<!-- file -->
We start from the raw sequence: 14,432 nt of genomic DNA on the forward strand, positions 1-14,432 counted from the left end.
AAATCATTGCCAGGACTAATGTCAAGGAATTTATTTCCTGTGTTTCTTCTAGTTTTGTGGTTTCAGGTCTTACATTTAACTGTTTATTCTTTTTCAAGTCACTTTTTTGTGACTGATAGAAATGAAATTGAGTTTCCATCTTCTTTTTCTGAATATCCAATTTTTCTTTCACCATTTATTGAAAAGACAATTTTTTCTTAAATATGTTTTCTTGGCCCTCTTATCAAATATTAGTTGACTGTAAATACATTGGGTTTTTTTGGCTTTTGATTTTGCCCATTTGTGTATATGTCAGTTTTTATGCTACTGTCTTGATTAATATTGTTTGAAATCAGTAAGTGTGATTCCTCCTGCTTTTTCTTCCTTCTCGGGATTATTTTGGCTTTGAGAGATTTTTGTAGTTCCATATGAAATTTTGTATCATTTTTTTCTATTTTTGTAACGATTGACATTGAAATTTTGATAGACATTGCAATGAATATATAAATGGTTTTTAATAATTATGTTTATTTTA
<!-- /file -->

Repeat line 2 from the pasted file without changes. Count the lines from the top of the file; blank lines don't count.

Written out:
AAATCATTGCCAGGACTAATGTCAAGGAATTTATTTCCTGTGTTTCTTCTAGTTTTGTGGTTTCAGGTCTTACATTTAACTGTTTATTCTTTTTCAAGTCACTTTTTTGTGACTGATAGAAATGAAATTGAGTTTCCATCTTCTTTTTCTGAATATCCAATTTTTCTTTCACCATTTATTGAAAAGACAATTTTTTCTTAAATATGTTTTCTTGGCCCTCTTATCAAATATTAGTTGACTGTAAATACATTGGGTTTTTTTGGCTTTTGATTTTGCCCATTTGTGTATATGTCAGTTTTTATGCTACTGTCTTGATTAATATTGTTTGAAATCAGTAAGTGTGATTCCTCCTGCTTTTTCTTCCTTCTCGGGATTATTTTGGCTTTGAGAGATTTTTGTAGTTCCATATGAAATTTTGTATCATTTTTTTCTATTTTTGTAACGATTGACATTGAAATTTTGATAGACATTGCAATGAATATATAAATGGTTTTTAATAATTATGTTTATTTTA